I finished Gene Wolfe’s novel The Land Across several days ago and since then have been mulling how best to approach reviewing it. I’m still unsure how to begin, perhaps because Wolfe confused me, a reaction, I suspect, shared by other readers. Absent a plan of action, I’ll just dive in.
The Land Across is, superficially, at least, an account of an American travel writer’s trip to an unnamed Eastern European country. Grafton, the narrator, intended to visit the country and write about it in his next book. Grafton’s experiences result instead in The Land Across. It is clear from the beginning that something isn’t right: Grafton’s flights to the country are canceled three times. He opts instead to fly to Germany and to travel by train to his destination. Grafton is still on the train when he is taken prisoner by the country’s border guards. Tellingly, Grafton is asleep when the guards accost him. Much of The Land Across is strange, pastiche, dreamlike: Did it really happen?
Grafton’s captors spirit him to a village, Paraustays, confiscate his passport, and, in a puzzling twist, make him the prisoner of a citizen. Grafton may wander Paraustays at will, but he must sleep in the villager’s house, lest his guard be shot. Grafton eventually escapes Paraustays for the capital, and is briefly involved with a revolutionary group, the Legion of Light, before the state captures him again. After a period (a few months, a year?) as a prisoner, Grafton begins collaborating with the state security apparatus, the JAKA. Grafton’s search for an escaped prisoner (his previous cellmate) points to an organization devoted to demon worship, the Unholy Way. Oh, and there’s an undead severed hand with a mind of its own.
That’s as much of the plot as I can share here without really giving anything away.
Again, The Land Across is like a dream. Wolfe creates an atmosphere both of meandering circularity and inevitability. Paraustays, for instance, is laid out in uneven blocks, some lots the size of a house and others enormous. The streets are unnamed. Traveling anywhere involves a great deal of walking, an inconvenience on which Grafton comments more than once.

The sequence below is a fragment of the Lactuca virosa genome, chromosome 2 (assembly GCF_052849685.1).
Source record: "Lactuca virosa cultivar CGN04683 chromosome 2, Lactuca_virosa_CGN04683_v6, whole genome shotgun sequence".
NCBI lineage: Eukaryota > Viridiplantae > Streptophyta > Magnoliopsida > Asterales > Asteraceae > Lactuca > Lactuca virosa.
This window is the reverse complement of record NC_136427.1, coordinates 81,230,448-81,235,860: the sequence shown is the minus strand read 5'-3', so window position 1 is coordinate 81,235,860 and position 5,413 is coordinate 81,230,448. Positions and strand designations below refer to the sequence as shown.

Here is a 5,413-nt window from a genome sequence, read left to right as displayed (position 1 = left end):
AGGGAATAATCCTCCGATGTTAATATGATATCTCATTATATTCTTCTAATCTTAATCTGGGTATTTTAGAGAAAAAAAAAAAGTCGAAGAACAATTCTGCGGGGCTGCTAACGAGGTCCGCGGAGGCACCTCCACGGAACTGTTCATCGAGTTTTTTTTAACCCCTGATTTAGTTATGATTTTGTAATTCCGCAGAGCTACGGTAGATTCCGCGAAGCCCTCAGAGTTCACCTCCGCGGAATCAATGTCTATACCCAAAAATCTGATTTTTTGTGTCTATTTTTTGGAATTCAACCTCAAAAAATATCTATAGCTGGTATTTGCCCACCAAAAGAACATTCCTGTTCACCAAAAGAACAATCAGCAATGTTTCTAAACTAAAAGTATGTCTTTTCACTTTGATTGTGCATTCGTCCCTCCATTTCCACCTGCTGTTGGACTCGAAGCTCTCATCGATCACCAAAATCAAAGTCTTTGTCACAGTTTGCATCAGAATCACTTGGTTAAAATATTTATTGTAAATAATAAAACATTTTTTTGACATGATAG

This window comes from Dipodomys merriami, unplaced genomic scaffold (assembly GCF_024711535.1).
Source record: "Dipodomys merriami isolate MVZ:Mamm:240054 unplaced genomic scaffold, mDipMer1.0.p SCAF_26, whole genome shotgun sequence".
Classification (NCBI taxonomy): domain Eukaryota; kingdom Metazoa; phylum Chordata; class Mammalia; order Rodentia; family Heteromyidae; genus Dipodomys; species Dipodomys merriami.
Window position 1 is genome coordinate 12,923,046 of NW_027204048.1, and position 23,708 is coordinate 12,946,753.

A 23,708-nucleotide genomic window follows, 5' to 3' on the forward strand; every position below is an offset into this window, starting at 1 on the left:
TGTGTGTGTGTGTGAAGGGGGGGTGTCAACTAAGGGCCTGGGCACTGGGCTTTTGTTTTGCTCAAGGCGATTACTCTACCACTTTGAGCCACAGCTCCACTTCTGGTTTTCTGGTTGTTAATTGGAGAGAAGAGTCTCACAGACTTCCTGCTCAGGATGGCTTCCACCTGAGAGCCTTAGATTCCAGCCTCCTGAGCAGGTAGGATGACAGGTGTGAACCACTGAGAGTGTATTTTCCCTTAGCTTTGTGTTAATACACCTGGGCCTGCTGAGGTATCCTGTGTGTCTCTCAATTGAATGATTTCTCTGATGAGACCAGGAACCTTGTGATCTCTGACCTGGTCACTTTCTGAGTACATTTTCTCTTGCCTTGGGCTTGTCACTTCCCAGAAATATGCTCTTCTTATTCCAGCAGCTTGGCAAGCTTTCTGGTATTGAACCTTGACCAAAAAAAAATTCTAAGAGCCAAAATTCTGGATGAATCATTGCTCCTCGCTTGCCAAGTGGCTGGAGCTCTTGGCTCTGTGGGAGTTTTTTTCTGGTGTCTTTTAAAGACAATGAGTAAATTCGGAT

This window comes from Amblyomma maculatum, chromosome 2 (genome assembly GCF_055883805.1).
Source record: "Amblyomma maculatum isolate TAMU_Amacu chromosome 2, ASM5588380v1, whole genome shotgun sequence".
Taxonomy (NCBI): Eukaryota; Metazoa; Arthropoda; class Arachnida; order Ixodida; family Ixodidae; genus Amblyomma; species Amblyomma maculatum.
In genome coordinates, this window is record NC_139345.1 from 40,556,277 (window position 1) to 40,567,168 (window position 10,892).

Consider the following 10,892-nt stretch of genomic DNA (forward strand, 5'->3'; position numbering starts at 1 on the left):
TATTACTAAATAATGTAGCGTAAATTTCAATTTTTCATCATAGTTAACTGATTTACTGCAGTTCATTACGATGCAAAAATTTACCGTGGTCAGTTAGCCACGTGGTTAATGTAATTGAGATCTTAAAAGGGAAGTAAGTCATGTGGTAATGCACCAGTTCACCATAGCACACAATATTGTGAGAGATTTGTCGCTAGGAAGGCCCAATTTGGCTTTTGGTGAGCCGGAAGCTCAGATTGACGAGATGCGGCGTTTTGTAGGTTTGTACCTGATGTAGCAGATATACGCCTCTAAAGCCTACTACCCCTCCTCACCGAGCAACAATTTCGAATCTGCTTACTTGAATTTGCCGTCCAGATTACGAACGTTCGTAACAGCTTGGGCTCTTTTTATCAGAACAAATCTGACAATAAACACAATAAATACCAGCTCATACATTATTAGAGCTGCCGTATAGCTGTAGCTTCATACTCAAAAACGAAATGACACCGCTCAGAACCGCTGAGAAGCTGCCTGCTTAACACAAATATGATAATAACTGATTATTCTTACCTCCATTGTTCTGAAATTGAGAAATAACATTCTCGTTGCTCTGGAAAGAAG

The dreamlike nature of the story is further emphasized by Grafton’s character. Grafton is the narrator, and his writing is conversational, almost as if he is speaking instead of writing. Grafton’s language is awkward, stilted, shifting from the oddly formal (“I will not say any more about that.”) to the informal (“Well, you know what I mean.”). Grafton speech is anachronistic. Although the book takes place sometime after the fall of communism, Grafton often lapses into aged colloquialisms: An attractive woman, for instance, might be a “looker.” Wolfe is an older man, in his eighties, but, given his reputation as a writer, I think this was a deliberate choice. How old is Grafton, anyway?
Readers will wonder just how a reliable a narrator Grafton really is. Although he is up front about when he won’t share information with the reader, for instance, to protect a character’s identity, he doesn’t seem very trustworthy. Grafton sleeps around, both with his captor’s wife and with Naala, the JAKA agent who is his handler. Indeed, Grafton cooperates with the JAKA, eventually becoming an agent, a status he clearly enjoys: He receives a badge and a gun and a certain prestige, which he uses to procure rides and, at one point, to rob someone with impunity. And revelations in the final chapter may surprise some readers.
The plot of The Land Across is convoluted and, occasionally, illogical, but I suspect that’s part of the point. The country that is the setting of the book isn’t supposed to make sense, so why should the story, involving, as it does, revolutionaries, devil worshipers, prisoners, priests, and intelligence agencies? All, or most, is made clear by the end of the novel. Readers should be prepared to set aside their desire for neatly wrapped packages and instead keep moving forward, much like Grafton himself.
The Land Across is a puzzle not easily solved; it’s both delightful and frustrating. Wolfe is clearly an experienced and skilled author, capturing Grafton’s character and the strange logic of foreign dictatorships. Recommended for readers who appreciate the strange and the surreal, with just a touch of the supernatural.